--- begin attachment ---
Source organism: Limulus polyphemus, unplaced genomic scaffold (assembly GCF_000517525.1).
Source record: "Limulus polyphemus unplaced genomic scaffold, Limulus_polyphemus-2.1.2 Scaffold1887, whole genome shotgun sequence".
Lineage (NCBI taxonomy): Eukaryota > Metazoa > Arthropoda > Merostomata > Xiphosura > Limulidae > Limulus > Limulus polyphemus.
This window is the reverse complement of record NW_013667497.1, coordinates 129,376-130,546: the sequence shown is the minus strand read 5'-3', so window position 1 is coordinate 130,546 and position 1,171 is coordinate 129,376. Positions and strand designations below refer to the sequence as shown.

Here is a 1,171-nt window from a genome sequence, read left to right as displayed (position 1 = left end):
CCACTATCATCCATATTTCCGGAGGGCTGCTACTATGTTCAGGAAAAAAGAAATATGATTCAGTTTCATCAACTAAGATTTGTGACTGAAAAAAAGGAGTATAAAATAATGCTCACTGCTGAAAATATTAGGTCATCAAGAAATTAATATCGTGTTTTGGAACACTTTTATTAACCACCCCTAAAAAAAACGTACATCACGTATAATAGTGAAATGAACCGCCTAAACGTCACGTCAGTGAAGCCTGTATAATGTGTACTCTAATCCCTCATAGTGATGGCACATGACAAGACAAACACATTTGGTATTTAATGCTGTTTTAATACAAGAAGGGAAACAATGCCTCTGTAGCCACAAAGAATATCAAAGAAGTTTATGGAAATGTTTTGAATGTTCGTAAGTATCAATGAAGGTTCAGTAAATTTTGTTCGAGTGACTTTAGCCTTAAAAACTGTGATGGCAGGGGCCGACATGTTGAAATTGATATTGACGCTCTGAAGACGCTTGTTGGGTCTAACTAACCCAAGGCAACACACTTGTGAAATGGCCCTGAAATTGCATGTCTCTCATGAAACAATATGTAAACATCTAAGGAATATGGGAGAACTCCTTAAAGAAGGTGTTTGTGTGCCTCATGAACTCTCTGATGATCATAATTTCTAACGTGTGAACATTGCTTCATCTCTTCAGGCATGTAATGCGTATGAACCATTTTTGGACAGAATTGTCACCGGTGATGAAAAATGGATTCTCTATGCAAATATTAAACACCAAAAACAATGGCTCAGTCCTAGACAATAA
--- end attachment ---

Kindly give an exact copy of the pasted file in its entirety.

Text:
Source organism: Limulus polyphemus, unplaced genomic scaffold (assembly GCF_000517525.1).
Source record: "Limulus polyphemus unplaced genomic scaffold, Limulus_polyphemus-2.1.2 Scaffold1887, whole genome shotgun sequence".
Lineage (NCBI taxonomy): Eukaryota > Metazoa > Arthropoda > Merostomata > Xiphosura > Limulidae > Limulus > Limulus polyphemus.
This window is the reverse complement of record NW_013667497.1, coordinates 129,376-130,546: the sequence shown is the minus strand read 5'-3', so window position 1 is coordinate 130,546 and position 1,171 is coordinate 129,376. Positions and strand designations below refer to the sequence as shown.

Here is a 1,171-nt window from a genome sequence, read left to right as displayed (position 1 = left end):
CCACTATCATCCATATTTCCGGAGGGCTGCTACTATGTTCAGGAAAAAAGAAATATGATTCAGTTTCATCAACTAAGATTTGTGACTGAAAAAAAGGAGTATAAAATAATGCTCACTGCTGAAAATATTAGGTCATCAAGAAATTAATATCGTGTTTTGGAACACTTTTATTAACCACCCCTAAAAAAAACGTACATCACGTATAATAGTGAAATGAACCGCCTAAACGTCACGTCAGTGAAGCCTGTATAATGTGTACTCTAATCCCTCATAGTGATGGCACATGACAAGACAAACACATTTGGTATTTAATGCTGTTTTAATACAAGAAGGGAAACAATGCCTCTGTAGCCACAAAGAATATCAAAGAAGTTTATGGAAATGTTTTGAATGTTCGTAAGTATCAATGAAGGTTCAGTAAATTTTGTTCGAGTGACTTTAGCCTTAAAAACTGTGATGGCAGGGGCCGACATGTTGAAATTGATATTGACGCTCTGAAGACGCTTGTTGGGTCTAACTAACCCAAGGCAACACACTTGTGAAATGGCCCTGAAATTGCATGTCTCTCATGAAACAATATGTAAACATCTAAGGAATATGGGAGAACTCCTTAAAGAAGGTGTTTGTGTGCCTCATGAACTCTCTGATGATCATAATTTCTAACGTGTGAACATTGCTTCATCTCTTCAGGCATGTAATGCGTATGAACCATTTTTGGACAGAATTGTCACCGGTGATGAAAAATGGATTCTCTATGCAAATATTAAACACCAAAAACAATGGCTCAGTCCTAGACAATAA